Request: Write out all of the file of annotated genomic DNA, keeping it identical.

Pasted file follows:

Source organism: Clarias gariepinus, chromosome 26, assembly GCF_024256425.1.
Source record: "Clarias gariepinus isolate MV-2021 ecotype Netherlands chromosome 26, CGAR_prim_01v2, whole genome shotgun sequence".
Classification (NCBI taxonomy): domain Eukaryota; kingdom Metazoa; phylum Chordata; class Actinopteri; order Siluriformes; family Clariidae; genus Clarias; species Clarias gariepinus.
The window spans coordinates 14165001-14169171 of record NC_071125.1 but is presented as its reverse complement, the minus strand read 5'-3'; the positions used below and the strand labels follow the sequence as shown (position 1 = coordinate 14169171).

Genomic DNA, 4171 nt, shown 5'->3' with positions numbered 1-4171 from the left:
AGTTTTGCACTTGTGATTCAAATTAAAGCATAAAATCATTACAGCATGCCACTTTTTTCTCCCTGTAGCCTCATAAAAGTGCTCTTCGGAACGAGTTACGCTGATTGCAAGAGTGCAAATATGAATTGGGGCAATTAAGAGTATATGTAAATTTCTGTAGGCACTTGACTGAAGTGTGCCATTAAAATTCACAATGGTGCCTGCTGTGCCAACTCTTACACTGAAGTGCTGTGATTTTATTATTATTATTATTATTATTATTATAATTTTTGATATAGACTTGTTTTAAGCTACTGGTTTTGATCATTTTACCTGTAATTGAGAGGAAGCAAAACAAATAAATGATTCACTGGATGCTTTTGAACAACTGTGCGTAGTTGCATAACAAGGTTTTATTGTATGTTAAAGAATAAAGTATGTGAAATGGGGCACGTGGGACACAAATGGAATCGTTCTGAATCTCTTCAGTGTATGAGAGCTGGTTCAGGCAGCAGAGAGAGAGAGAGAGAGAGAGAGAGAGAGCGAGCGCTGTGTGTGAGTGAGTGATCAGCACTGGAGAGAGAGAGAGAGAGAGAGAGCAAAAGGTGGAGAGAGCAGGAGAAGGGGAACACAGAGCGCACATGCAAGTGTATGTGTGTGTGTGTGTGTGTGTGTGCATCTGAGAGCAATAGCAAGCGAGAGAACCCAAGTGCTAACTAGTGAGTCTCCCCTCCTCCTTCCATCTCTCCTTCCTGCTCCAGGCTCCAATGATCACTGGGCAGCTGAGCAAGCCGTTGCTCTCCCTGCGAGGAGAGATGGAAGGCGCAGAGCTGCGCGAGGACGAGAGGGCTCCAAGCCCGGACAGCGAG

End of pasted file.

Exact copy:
Source organism: Clarias gariepinus, chromosome 26, assembly GCF_024256425.1.
Source record: "Clarias gariepinus isolate MV-2021 ecotype Netherlands chromosome 26, CGAR_prim_01v2, whole genome shotgun sequence".
Classification (NCBI taxonomy): domain Eukaryota; kingdom Metazoa; phylum Chordata; class Actinopteri; order Siluriformes; family Clariidae; genus Clarias; species Clarias gariepinus.
The window spans coordinates 14165001-14169171 of record NC_071125.1 but is presented as its reverse complement, the minus strand read 5'-3'; the positions used below and the strand labels follow the sequence as shown (position 1 = coordinate 14169171).

Genomic DNA, 4171 nt, shown 5'->3' with positions numbered 1-4171 from the left:
AGTTTTGCACTTGTGATTCAAATTAAAGCATAAAATCATTACAGCATGCCACTTTTTTCTCCCTGTAGCCTCATAAAAGTGCTCTTCGGAACGAGTTACGCTGATTGCAAGAGTGCAAATATGAATTGGGGCAATTAAGAGTATATGTAAATTTCTGTAGGCACTTGACTGAAGTGTGCCATTAAAATTCACAATGGTGCCTGCTGTGCCAACTCTTACACTGAAGTGCTGTGATTTTATTATTATTATTATTATTATTATTATAATTTTTGATATAGACTTGTTTTAAGCTACTGGTTTTGATCATTTTACCTGTAATTGAGAGGAAGCAAAACAAATAAATGATTCACTGGATGCTTTTGAACAACTGTGCGTAGTTGCATAACAAGGTTTTATTGTATGTTAAAGAATAAAGTATGTGAAATGGGGCACGTGGGACACAAATGGAATCGTTCTGAATCTCTTCAGTGTATGAGAGCTGGTTCAGGCAGCAGAGAGAGAGAGAGAGAGAGAGAGAGAGAGCGAGCGCTGTGTGTGAGTGAGTGATCAGCACTGGAGAGAGAGAGAGAGAGAGAGAGCAAAAGGTGGAGAGAGCAGGAGAAGGGGAACACAGAGCGCACATGCAAGTGTATGTGTGTGTGTGTGTGTGTGTGTGCATCTGAGAGCAATAGCAAGCGAGAGAACCCAAGTGCTAACTAGTGAGTCTCCCCTCCTCCTTCCATCTCTCCTTCCTGCTCCAGGCTCCAATGATCACTGGGCAGCTGAGCAAGCCGTTGCTCTCCCTGCGAGGAGAGATGGAAGGCGCAGAGCTGCGCGAGGACGAGAGGGCTCCAAGCCCGGACAGCGAG